Just like not knowing how much gas is in your tank, unless you're behind the wheel, most people don't know their credit card balance, unless they're in front of their statement. The reason most people are in debt today is because they only look at the minimum payment -- totally ignoring the balance on their credit card and also the interest rate the credit card company is charging.
Your Credit Card Balance is What You Owe
If someone owed you money, wouldn't you be concerned with the total amount they owed you? Of course you would. Unlike the amount you owe on your house, which will take upwards of 30 years to pay off, your credit card balance is actually a current obligation. That means it needs to be repaid currently, hence the term, which means soon. Just like you'd want your friend who owes you $500 to repay you quickly.
However, most people wouldn't be able to pay off their credit card balance(s) quickly unless something surprising and unexpected happened, like winning the lottery, and the chances of that happening are 16,000,000 to 1. Not great odds.
What Happens if I ignore My Credit Card Balance?
It's rather like the first ding you get on your new car. Okay, so you think, it's going to happen eventually. Next thing you know you have another ding, then another, and before you know it, one day you're walking out to your car and you think, "I'm driving a clunker."
Most people only care about the minimum payment; it's not about the minimum payment...at all! First of all, the average credit card balance is around $10,000. If you paid the minimum, it would take you over 33 years to pay off that balance, longer than a mortgage. It's not just the balance; interest is increaing your debt at an alarming rate. To find out how fast, simply divide the interest rate into 72 and that's how many years it will take to double your balance. So, if you're paying 12% interest, it will take six years (72 / 12 = 6) to double your credit card balance without making any new charges.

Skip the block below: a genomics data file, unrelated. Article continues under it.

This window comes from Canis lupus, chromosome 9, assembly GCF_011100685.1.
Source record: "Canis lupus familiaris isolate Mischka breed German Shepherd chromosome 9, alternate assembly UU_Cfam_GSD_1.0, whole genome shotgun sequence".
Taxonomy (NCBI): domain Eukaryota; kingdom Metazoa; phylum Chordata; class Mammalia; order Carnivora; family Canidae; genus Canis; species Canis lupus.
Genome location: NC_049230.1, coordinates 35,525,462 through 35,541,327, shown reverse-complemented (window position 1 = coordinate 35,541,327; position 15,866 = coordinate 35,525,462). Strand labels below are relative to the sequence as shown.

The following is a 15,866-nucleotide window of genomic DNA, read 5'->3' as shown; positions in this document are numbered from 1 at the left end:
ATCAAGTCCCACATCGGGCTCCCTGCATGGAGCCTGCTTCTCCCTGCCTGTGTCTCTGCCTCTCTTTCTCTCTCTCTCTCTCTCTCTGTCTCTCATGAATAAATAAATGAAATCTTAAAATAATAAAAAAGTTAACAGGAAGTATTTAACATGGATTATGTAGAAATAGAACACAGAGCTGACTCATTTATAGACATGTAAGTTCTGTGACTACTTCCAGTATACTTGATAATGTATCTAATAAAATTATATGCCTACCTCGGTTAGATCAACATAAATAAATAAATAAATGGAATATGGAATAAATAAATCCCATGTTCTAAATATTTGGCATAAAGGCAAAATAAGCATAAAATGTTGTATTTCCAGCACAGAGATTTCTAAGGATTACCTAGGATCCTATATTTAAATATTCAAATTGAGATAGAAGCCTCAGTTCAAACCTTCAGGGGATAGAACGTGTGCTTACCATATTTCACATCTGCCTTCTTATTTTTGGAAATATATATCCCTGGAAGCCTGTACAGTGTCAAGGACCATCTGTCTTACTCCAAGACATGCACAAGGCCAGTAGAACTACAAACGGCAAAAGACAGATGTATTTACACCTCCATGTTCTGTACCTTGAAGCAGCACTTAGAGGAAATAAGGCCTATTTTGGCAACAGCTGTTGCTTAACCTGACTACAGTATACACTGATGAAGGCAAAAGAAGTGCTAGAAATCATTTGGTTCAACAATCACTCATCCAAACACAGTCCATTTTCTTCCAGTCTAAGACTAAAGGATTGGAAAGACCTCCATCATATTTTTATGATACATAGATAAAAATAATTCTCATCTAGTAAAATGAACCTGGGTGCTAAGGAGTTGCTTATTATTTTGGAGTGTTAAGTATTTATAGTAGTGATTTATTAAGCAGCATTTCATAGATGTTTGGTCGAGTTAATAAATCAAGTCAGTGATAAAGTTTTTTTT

You need to be concerned about your credit card balance!
Make Sure Your Credit Card Balance Doesn't Escalate
Think about the things you own. Next think about how much you owe. The result of subtracting what you owe from what you own is your net worth.
So, you have $25,000 in your 401(k) at work and you feel pretty smug about yourself. However, you owe $15,000 on your credit card. So much for 60% of that $25,000 balance in your 401(k); you owe it to your credit card company.
Start thinking about your credit card balance in terms of how it affects your net worth. It diminishes it. The larger your balance, the more your net worth is reduced.
How Does the Liquid App Treat Credit Cards?
With Liquid, our new app, we take:
what you have (liquid assets: cash, cash equivalents, and any upcoming payments to be received from work) -- we don't use anything that needs to be sold to generate money, such as your car or your home or your stocks
Then we subtract
what you owe (upcoming expenses: your spending budget, your full credit card balance, and what you're saving up for in the future)
to arrive at your Liquid Number. Your Liquid Number is all you need to know to see if you can meet your current obligations. It lets you know exactly where you stand. In fact, if you don't know it, you don't really know if you'll be okay by the end of the month.
Do you consider just the payment on your credit card or the full balance to be what you owe each month?